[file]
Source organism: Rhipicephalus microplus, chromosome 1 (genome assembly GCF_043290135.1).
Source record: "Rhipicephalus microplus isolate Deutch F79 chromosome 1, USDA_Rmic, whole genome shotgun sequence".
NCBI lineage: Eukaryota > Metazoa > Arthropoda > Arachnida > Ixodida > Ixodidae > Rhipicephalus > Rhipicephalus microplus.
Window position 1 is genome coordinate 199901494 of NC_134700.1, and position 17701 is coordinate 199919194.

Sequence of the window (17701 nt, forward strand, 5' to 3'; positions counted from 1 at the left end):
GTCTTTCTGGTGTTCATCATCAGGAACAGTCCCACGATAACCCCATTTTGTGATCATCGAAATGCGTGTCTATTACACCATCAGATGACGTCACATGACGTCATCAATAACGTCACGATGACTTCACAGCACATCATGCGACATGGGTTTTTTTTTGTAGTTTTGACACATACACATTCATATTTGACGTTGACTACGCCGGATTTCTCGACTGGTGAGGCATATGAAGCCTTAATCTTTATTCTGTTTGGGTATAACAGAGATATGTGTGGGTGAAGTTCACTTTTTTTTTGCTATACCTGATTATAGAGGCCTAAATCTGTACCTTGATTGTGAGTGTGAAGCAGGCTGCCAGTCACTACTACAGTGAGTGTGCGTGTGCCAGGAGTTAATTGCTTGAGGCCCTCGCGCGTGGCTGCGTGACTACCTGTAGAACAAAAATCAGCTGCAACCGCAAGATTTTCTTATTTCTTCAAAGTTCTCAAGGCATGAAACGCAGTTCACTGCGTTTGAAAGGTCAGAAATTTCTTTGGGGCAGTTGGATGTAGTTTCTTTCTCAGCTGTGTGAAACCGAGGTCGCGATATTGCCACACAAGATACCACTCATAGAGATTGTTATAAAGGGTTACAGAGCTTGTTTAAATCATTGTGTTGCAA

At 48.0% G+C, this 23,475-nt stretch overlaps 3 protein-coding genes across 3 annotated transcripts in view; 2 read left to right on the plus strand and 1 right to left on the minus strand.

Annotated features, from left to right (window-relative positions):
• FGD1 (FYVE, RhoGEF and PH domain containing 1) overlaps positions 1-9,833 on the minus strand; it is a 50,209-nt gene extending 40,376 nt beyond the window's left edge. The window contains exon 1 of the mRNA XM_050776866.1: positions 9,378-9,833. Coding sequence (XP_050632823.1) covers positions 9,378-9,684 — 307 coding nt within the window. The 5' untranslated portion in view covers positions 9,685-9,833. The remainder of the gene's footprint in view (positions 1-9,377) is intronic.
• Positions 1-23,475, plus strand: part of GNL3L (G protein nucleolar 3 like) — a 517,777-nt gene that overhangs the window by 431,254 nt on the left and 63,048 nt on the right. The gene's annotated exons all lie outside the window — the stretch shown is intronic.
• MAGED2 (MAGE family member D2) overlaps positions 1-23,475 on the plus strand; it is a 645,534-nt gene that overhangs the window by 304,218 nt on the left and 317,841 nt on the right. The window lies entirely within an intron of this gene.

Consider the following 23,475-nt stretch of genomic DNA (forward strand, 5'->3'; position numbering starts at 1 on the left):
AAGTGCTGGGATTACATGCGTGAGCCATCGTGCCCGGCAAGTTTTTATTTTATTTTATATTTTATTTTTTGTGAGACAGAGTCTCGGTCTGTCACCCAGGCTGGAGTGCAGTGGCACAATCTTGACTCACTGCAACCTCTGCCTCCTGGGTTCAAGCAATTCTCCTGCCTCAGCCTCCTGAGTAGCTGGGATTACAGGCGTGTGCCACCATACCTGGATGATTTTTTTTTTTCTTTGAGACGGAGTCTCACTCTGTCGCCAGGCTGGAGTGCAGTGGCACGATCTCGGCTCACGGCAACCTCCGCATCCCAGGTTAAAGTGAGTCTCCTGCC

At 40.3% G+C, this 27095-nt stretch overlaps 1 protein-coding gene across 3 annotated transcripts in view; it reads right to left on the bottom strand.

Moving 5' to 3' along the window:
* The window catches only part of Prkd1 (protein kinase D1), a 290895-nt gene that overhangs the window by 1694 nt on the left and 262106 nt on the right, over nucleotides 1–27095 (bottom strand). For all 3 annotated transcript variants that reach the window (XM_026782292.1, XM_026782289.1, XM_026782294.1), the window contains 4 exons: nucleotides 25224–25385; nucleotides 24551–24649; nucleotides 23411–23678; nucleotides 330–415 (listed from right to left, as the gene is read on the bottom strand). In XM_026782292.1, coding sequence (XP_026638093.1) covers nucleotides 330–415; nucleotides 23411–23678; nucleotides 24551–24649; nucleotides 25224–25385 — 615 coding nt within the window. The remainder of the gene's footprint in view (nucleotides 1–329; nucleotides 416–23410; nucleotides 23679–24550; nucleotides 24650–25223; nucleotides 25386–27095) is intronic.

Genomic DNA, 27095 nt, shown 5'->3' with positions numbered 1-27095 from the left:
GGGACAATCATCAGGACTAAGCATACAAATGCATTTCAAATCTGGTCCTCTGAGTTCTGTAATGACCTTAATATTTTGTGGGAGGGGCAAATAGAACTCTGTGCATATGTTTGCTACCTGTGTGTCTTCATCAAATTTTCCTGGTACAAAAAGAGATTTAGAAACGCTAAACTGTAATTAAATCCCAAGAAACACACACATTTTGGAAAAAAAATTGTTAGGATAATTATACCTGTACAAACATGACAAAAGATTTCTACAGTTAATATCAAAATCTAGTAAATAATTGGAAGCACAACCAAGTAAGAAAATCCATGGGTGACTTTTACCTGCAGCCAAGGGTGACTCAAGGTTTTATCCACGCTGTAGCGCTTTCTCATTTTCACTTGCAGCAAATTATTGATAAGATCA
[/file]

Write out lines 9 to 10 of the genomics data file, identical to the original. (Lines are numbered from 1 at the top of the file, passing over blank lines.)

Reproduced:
• FGD1 (FYVE, RhoGEF and PH domain containing 1) overlaps positions 1-9,833 on the minus strand; it is a 50,209-nt gene extending 40,376 nt beyond the window's left edge. The window contains exon 1 of the mRNA XM_050776866.1: positions 9,378-9,833. Coding sequence (XP_050632823.1) covers positions 9,378-9,684 — 307 coding nt within the window. The 5' untranslated portion in view covers positions 9,685-9,833. The remainder of the gene's footprint in view (positions 1-9,377) is intronic.
• Positions 1-23,475, plus strand: part of GNL3L (G protein nucleolar 3 like) — a 517,777-nt gene that overhangs the window by 431,254 nt on the left and 63,048 nt on the right. The gene's annotated exons all lie outside the window — the stretch shown is intronic.